Ford's foray into ride-sharing via its purchase of the Chariot shuttle service in the beginning of September marks one of the latest moves of big automakers seeking innovation through partnerships with transportation startups.
Other major global automakers, including BMW, Volvo, Toyota, and GM have made several acquisitions and dozens of investments in startups over the past five years, and CB Insights says private auto tech companies are likely to break deal and funding records this year.
Earlier this year, for example, General Motors announced it was buying Cruise Automation to advance the automaker's development of autonomous vehicle technology; Fortune reported the price exceeded $1 billion.
“Cruise provides our company with a unique technology advantage that is unmatched in our industry. We intend to invest significantly to further grow the talent base and capabilities already established by the Cruise team," Mark Reuss, a GM executive vice president, said at the time.
An Industry in the Midst of Transformation
The drive to produce autonomous, or self-driving, cars is clearly a factor in automaker-startup deals. Thirty-three corporations, including Apple, Audi, Ford, BMW, Daimler, Hyundai, Jaguar and Nissan, are working on self-driving cars and advanced driver-assistance systems, CB Insights says. These efforts, however, aren't the only force behind the investing and M&A activity.
"With simultaneous pressure from the rise of electric vehicles, automation, and alternative mobility solutions like ride-hailing, automotive manufacturers are responding with investments and acquisitions across these fields," a recent CB Insights blog post says.
When GM announced the Cruise deal in March, the automaker noted that since the start of the year, it had entered into a strategic alliance with ride-sharing company Lyft and formed Maven, its personal mobility brand for car-sharing fleets in many U.S. cities, in addition to establishing a separate unit for autonomous vehicle development.
GM has invested in, or acquired, more than 15 companies since 2011, making it the most active startup deal-making automaker, CB Insights says, noting the company invested $500 million in Lyft and purchased logistics and delivery company SideCar's assets this year.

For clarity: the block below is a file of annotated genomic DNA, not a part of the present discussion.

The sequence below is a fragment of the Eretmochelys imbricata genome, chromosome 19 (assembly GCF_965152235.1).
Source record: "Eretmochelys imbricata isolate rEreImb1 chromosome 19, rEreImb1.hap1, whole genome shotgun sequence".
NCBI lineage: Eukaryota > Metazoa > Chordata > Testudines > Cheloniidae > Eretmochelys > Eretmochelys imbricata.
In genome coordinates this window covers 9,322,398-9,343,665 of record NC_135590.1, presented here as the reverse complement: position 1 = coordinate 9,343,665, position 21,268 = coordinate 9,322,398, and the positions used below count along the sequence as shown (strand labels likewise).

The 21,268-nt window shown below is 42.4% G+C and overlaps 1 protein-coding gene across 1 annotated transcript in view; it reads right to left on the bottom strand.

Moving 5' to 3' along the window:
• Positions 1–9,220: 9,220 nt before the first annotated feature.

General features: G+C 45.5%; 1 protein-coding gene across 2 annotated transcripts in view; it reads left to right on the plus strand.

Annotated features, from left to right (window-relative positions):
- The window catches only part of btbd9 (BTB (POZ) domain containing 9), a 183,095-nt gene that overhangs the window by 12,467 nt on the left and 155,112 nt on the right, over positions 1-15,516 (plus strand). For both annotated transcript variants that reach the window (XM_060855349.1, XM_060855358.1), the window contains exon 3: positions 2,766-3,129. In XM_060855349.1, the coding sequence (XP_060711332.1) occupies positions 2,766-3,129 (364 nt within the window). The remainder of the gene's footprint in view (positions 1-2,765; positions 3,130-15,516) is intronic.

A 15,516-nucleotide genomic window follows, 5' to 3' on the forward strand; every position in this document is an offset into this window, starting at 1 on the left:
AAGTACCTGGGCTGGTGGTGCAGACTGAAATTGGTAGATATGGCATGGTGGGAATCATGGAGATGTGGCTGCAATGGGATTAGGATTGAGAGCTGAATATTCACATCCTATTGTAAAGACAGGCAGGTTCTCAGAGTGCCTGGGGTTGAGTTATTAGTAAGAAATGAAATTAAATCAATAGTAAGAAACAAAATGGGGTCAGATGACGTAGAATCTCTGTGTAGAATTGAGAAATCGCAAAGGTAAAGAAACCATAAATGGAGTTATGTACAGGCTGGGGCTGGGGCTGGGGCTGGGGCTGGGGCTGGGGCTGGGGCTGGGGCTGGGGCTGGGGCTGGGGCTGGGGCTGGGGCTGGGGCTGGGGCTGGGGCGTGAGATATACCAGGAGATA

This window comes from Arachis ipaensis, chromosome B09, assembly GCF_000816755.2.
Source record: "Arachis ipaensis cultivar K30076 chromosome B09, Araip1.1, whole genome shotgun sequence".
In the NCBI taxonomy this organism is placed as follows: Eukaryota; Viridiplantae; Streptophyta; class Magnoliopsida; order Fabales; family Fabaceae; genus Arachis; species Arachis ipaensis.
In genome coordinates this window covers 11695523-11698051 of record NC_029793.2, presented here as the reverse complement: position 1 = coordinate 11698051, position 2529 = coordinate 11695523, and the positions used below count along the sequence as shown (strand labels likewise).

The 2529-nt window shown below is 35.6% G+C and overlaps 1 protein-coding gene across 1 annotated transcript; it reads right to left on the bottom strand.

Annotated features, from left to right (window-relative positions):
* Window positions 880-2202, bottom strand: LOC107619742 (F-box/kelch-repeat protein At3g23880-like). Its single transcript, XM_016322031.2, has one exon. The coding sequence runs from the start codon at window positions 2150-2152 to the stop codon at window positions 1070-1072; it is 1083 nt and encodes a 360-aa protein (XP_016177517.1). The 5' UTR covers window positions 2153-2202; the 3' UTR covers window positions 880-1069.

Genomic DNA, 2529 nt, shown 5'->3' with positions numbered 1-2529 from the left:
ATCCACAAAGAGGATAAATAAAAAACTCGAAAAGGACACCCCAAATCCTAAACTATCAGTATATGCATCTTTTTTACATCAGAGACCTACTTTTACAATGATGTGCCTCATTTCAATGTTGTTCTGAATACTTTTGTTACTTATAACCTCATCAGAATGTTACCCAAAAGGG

As for Ford's Chariot acquisition, the company described the move as marking nothing less than a change in corporate identity.
“We're expanding our business to be both an auto and a mobility company, and partnering with cities on current and future transportation needs is the next major step," Ford President and CEO Mark Fields said in September.
GM, BMW, Volvo, SAIC, and Audi have venture groups, while other automakers invest directly, according to CB Insights.
The research firm noted the following investments:
• Toyota made a corporate minority investment in Uber, VW did the same for Gett, and Volvo formed a partnership with Uber.
• Daimler this summer acquired a majority stake in ride-hailing firm Hailo, which operates in Europe and Singapore, after previously investing in Blacklane and buying myTaxi. The automaker plans to develop a European ride-hailing player in its moovel subsidiary.
Ford noted in August that its plan to deliver an autonomous vehicle in 2021 prompted its SAIPS acquisition and investments in three other companies: Light detecting and ranging (LiDAR) sensors firm Velodyne, which has technology used in high-resolution mapping and autonomous driving; machine-vision company Nirenberg Neuroscience LLC; and high-resolution 3D mapping business Civil Maps.
• SAIC Capital, the Chinese automaker's VC arm, has invested in at least five companies since July 2015, including YourMechanic, an on-demand home auto-mechanic service, which announced in March that it had raised $24 million in March from SoftBank Capital, Lerer Hippeau Ventures, Data Point Capital, Andreessen Horowitz, SAIC, Verizon Ventures, American Family Insurance, PG Ventures, Promus Ventures, and Silicon Valley Bank.
Car communications startup Savari Inc. also raised $8 million as of early this year from SAIC Capital and others, and a SAIC Capital director joined the firm's board.
• Daimler, BMW and Audi jointly acquired Nokia's HERE Mapping app for more than $3 billion last year.
For a detailed major automaker investment and M&A activity from 2011 through most of 2016, check out this graphic from CB Insights. The green lines show investments and the red lines indicate acquisitions. Another chart shows automakers' tech partnerships, investments, and M&A.
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